I'm the star of ANOTHER video -

I'm LOVING this new technology that puts your name in videos. There's a new one sent to me from MoveOn, starring me - the ONE person whose non vote elects John McCain President. {No way I will not get out and vote - I will be at the polls almost the whole day!} I would post it here, but it starts automatically and that drives me nuts. When (if?) I figure out how to change the code, I'll post it. For the time being, you can click here for the video with YOU as the star, it is REALLY COOL!

Wednesday, October 22, 2008

Obama + Phillies

There are so many things we could talk about today - Sarah Palin's $150,000 wardrobe, the Dow dropping another 600 points, the latest polls. But, since tonight is the first game of the Wolrd Series, let's watch some Jon Stewart talking about the candidates talking about BASEBALL instead:

And for some more interesting baseball talk, read this column in the LA Times by Bill Plashke. He's got some great ideas for the World Series - hold in a warm, neutral location every year; play one game each day for 7 days and designate it World Series Week, featuring national heroes throwing out the first pitches and top musical acts doing the national anthem. Sounds like a pretty good plan to me!


Tuesday, October 21, 2008

Unbelievable Palin

There is no comment necessary to this unbelievably stupid video.


AARP (American Association of Retired People) has had a great campaign going - Divided We Fail - which states that health care and financial security are the most pressing domestic issues facing our nation. The ads are great and make a lot of sense, the logo is half elephant, half donkey.

Just today I received an e-mail with a video from AARP which I would like to share with you - Just fill in your name and click to view the video. (It is important to fill in your name, but it won't put you on a mailing list or anything.)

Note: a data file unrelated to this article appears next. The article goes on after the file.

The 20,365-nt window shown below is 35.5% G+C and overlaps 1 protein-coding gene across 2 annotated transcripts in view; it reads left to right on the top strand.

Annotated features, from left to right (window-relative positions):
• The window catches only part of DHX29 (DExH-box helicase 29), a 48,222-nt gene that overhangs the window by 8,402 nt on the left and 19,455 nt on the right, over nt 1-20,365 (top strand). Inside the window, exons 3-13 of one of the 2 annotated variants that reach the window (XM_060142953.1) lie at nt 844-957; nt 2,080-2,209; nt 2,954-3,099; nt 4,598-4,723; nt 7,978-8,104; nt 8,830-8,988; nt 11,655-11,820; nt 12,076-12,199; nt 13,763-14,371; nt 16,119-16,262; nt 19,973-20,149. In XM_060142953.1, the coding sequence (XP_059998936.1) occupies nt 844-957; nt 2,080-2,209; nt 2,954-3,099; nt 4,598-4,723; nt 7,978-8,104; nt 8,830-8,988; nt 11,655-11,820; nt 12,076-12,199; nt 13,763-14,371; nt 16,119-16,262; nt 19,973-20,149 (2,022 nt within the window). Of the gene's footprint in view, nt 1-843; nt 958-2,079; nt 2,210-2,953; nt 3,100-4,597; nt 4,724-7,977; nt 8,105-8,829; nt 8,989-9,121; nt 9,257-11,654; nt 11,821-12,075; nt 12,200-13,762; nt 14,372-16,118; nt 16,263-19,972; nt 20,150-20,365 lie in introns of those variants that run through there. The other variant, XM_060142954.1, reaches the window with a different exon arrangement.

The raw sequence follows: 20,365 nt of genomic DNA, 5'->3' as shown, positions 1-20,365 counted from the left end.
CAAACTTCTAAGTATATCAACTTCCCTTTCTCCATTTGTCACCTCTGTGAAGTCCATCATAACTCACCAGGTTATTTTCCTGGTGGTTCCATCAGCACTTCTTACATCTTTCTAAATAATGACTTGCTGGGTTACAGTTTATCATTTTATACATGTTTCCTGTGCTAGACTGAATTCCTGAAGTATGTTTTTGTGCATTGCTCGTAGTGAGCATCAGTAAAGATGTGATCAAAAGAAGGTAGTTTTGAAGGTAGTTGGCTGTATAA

AARP 08 Video
Enter your name to see who can bring real change to Washington.
First Name:
Last Name:

Monday, October 20, 2008

McCain campaign staffer confronts anti-Islam supporters

Here is an interesting video posted on Huffington Post today. It depicts McCain supporters and a staffer confronting some folks at a rally who were handing out bumper stickers tying Obama to Islam and socialism. The McCain staffer says that he is Muslim. Several Muslim McCain supporters as well as a Christian argue against discrimination against Islam.

Spartacus with a Plunger!

OK, I give in. I have steadfastly avoided ANY references to Joe the Plumber, the Ohio bald guy that everyone is talking about. But today in the AlterNet daily peek e-mail was a link that made me change my mind. The link led to an article called "Enough With the Spartacus-With-a-Plunger Already"posted by Warren Street ( I am a big fan of colorful, erudite language, so I really want to call attention to this image. Spartacus with a plunger. I like it.

Secondly, Nobel Laureate Paul Krugman (how weird yet cool does that sound?) also had a column today mentioning JtheP, called "The Real Plumbers of Ohio ." The strength of Krugman's arguement is not in his language, but in his numbers. Numbers like:

"...The average Ohio plumber’s income in that 2007 report was only 15.5 percent higher than in the 2000 report, not enough to keep up with the 17.7 percent rise in consumer prices in the Midwest. As Ohio plumbers went, so went the nation: median household income, adjusted for inflation, was lower in 2007 than it had been in 2000. "

And more numbers that show we were better off in 2000 than in 2007:

"According to the Kaiser Family Foundation, in 2007 only 45 percent of companies with fewer than 10 employees offered health benefits, down from 57 percent in 2000."

In the end, though, Krugman makes his point with words, plain and simple words:

But the typical plumber would pay lower, not higher, taxes under an Obama administration, and would have a much better chance of getting health insurance.